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A small percentage of people — called superspreaders — may be responsible for a large number of COVID-19 infections, research is starting to indicate.
Why it matters: While there's no method to detect who these people are before they infect others, there are ways to control behaviors that cause superspreading events — a key issue as states start to reopen, Axios' Eileen Drage O'Reilly writes.
The latest: Three recent studies by the London School of Hygiene & Tropical Medicine, Tel Aviv University and the Institute for Disease Modeling in Washington, which have not yet been peer-reviewed, came to similar conclusions: Roughly 10% of COVID-19 cases appear to have caused around 80% of new infections.
It reflects the law of the "vital few," where a small number (between 5% and 20%) are responsible for the majority of cases, says Eric Topol, executive vice president of Scripps Research.
"Superspreader events can sometimes give an outbreak a new trajectory or allow it to sustain itself in a way that it wouldn't" otherwise, Amesh Adalja, senior scholar at the Johns Hopkins Center for Health Security, tells Axios.
What's happening: Why some people are superspreaders remains unknown. The person's genetics, immune system, how much virus they shed, and their behavior (such as how they speak, if they wash their hands often, if they socialize with large groups) likely play a role.
Background: Different pathogens have different "reproductive numbers" (called R0 or R-naught), which is the average number of infections one person transmits. The R0 for the SARS-CoV-2 virus is thought to be between 2–3.
The bottom line: Understanding how superspreading works could help to fine-tune responses to the coronavirus pandemic — and curb it.
An experimental mini ecosystem. Photo: Warwick Allen/University of Canterbury
Invasive plants can interact differently with local insects and microbes in the soil, releasing more carbon dioxide into the atmosphere than native plants, according to new research in the journal Science.
Why it matters: The cycling of carbon between the land and atmosphere is a key process in the regulation of Earth's climate and global temperature. Understanding how — and how much — nonnative plants alter that carbon cycle is important for climate forecasting and efforts to address climate change.
What they did: Lauren Waller of the Bio-Protection Research Centre at Lincoln University in New Zealand and her colleagues created 160 experimental mini ecosystems.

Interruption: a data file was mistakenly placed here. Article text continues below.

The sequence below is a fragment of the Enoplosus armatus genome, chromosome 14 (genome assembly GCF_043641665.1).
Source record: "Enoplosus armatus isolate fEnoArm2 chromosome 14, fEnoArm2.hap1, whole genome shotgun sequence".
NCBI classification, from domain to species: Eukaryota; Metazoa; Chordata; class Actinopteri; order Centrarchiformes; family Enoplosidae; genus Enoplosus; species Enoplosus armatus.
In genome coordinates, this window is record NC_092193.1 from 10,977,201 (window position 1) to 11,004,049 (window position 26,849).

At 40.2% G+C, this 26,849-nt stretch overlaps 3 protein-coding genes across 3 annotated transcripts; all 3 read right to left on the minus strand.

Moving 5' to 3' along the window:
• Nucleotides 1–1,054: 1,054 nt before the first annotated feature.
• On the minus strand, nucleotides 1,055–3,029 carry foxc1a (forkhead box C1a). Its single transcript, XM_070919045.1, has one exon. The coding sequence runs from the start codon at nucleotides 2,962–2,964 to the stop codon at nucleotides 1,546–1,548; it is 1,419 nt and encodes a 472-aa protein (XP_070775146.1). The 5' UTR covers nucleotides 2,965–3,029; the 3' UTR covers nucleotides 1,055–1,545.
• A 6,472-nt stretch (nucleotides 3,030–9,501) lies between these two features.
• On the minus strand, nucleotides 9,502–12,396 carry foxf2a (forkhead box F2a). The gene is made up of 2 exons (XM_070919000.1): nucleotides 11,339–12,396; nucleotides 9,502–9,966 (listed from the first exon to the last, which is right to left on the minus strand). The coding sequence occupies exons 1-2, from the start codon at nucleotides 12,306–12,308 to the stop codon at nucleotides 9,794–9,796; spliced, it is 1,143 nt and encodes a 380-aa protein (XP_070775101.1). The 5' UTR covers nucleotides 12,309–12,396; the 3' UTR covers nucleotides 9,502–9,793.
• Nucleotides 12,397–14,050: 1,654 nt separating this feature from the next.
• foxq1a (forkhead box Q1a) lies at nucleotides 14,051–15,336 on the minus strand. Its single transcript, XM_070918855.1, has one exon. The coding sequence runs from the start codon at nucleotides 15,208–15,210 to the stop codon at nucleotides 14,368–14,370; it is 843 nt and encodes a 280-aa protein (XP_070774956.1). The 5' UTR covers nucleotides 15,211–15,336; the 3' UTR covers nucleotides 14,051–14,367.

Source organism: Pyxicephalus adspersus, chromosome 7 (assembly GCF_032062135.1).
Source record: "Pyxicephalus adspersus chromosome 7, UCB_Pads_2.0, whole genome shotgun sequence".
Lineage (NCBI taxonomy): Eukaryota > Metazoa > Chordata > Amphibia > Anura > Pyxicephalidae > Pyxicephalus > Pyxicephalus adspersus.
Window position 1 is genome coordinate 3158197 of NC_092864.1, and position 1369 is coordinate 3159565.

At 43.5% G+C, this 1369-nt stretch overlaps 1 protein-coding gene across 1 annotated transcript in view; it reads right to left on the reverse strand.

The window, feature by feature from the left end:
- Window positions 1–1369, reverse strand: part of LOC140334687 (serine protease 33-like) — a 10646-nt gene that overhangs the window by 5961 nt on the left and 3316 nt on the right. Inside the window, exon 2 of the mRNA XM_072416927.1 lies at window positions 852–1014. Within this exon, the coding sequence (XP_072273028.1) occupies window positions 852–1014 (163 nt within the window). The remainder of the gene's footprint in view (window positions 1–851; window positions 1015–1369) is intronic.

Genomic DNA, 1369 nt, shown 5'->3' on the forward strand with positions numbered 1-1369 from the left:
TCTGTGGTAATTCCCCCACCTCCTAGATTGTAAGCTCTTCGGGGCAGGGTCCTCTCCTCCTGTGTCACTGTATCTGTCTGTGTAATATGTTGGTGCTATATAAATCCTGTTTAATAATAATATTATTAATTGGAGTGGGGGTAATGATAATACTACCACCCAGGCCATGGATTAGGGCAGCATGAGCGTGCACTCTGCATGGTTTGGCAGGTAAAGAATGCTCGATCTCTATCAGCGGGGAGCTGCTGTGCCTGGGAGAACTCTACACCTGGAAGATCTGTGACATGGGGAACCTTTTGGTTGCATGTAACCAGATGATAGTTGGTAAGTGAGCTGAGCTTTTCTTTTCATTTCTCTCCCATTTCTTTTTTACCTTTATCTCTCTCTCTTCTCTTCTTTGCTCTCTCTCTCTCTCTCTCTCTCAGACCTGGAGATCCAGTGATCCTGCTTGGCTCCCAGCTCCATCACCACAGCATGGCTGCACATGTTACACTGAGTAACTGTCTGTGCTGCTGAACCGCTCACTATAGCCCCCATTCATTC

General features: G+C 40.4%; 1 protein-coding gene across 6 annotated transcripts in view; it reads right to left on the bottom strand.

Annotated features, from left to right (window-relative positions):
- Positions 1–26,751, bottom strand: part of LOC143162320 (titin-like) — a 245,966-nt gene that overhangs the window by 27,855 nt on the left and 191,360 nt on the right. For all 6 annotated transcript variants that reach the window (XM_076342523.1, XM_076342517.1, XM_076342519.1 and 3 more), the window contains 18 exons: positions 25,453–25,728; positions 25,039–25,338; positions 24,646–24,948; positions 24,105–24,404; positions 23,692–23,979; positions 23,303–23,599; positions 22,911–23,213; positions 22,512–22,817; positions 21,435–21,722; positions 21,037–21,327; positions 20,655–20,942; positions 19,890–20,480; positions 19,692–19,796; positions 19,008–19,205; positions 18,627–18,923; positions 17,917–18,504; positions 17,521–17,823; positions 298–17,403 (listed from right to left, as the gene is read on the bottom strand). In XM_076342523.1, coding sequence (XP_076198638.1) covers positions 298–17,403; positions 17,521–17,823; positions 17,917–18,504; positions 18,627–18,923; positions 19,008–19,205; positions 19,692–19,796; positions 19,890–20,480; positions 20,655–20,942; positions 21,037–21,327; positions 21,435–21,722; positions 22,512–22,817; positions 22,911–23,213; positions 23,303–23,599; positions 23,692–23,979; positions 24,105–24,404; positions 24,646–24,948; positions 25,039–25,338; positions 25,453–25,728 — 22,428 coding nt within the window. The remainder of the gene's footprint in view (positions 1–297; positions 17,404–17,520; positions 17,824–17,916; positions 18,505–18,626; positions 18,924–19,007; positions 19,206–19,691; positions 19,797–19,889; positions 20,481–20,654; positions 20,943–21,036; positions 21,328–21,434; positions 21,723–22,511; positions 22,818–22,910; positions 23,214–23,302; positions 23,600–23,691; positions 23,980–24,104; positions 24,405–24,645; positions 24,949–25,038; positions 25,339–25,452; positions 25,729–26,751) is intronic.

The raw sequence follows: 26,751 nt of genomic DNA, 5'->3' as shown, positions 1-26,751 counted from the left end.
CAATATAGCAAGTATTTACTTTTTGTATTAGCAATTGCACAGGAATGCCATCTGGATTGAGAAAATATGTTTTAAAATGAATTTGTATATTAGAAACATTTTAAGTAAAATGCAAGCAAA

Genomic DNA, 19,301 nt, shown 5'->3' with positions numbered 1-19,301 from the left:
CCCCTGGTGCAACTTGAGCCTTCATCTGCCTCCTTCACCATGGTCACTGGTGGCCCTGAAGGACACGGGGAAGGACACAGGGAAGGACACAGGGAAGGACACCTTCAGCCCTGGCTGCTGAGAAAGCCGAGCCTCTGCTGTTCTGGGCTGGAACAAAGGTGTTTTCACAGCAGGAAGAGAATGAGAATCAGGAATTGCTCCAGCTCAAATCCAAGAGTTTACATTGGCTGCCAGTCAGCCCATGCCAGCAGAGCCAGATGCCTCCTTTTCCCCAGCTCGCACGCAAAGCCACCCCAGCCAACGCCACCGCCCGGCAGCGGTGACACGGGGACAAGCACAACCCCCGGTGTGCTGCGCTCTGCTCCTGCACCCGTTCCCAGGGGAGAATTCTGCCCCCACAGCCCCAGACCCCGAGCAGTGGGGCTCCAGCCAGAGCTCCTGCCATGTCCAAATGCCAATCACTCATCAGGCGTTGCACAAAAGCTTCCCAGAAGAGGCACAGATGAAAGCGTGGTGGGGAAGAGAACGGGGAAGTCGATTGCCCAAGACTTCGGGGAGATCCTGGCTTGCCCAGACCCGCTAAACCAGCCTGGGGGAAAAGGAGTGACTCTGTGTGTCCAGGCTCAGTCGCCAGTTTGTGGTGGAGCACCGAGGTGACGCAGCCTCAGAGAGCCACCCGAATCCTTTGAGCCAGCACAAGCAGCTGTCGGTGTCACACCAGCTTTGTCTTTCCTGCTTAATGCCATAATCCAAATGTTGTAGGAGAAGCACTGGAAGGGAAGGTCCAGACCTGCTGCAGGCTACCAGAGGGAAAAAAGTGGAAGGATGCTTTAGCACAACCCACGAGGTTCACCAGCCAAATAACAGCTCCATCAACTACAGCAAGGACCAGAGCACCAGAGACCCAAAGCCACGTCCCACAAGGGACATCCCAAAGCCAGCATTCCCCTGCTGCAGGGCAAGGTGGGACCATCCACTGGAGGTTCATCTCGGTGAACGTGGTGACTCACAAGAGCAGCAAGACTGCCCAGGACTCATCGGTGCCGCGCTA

What they found: In the mini ecosystems with "home" soil and without insects, there was no change in how much carbon dioxide was emitted when native and nonnative plants were compared.
Plant traits — the thickness and density of their leaves, for example — may play a role in attracting insects and speeding up the rate that bacteria and fungi decompose them, releasing CO2.
The big picture: A better understanding of how invasive plants drive ecosystems is important as proposed efforts to plant massive numbers of trees in places around the world are debated, says David Wardle, a professor of forest ecology at Nanyang Technical University in Singapore.
Illustration: Sarah Grillo/Axios
From predicting outbreaks to devising treatments, doctors are turning to AI in an effort to combat the COVID-19 pandemic, Axios' Bryan Walsh writes.
Why it matters: While machine learning algorithms were already becoming a part of health care, COVID-19 is likely to accelerate their adoption. But lack of data and testing time could hinder their effectiveness — for this pandemic, at least.
What's happening: Doctors were quick to employ AI tools in an effort to get ahead of what could be the worst pandemic in a century.
In trials, at least, AI has demonstrated a decent record of success, especially when it comes to rapidly diagnosing COVID-19 by interpreting medical scans.
The catch: Many of the AI diagnostic systems were developed before the pandemic and thus were trained on CT scans of other respiratory diseases like tuberculosis.
The bottom line: "AI will not be as useful for COVID as it is for the next pandemic," Rozita Dara, a computer scientist at the University of Guelph, told Science recently.
Masks probably slow the spread of COVID-19 (The Economist)
CRISPR for fast, at-home coronavirus testing (Emily Mullin — OneZero)
The U.S. is getting shorter (Alanna Mitchell — NYT)
International Science and Engineering Fair finalist Sonja Michaluk watches the fair's opening ceremony in her home lab. Photo courtesy of Sonja Michaluk
Modern high school science fair projects are a long way from model volcanoes — they can now feature DNA sequencing, 3D printers, and other technologies from the pages of scientific and technical journals.
Why it matters: Science fairs are the culmination of at least months of work for many high school students and can connect them to lifelong friends and opportunities.
For the first time in 70 years, the Regeneron International Science and Engineering Fair (ISEF) was held online last week.
"I’m impressed they kept the fair going considering the global situation," says Sonja Michaluk, a 17-year-old student from Titusville, New Jersey, who is a three-time ISEF finalist. "I think that’s incredible and it teaches us young scientists and engineers the importance of being nimble and adapting because if we are going to solve the world’s problems we need those skills."
What to watch: If the pandemic continues to keep students out of labs this year, Ajmera expects they may instead plumb big datasets or explore computational problems. And she says she's interested in seeing how the pandemic inspires next year's projects.
Go deeper: You can watch ISEF's programming here until June 5.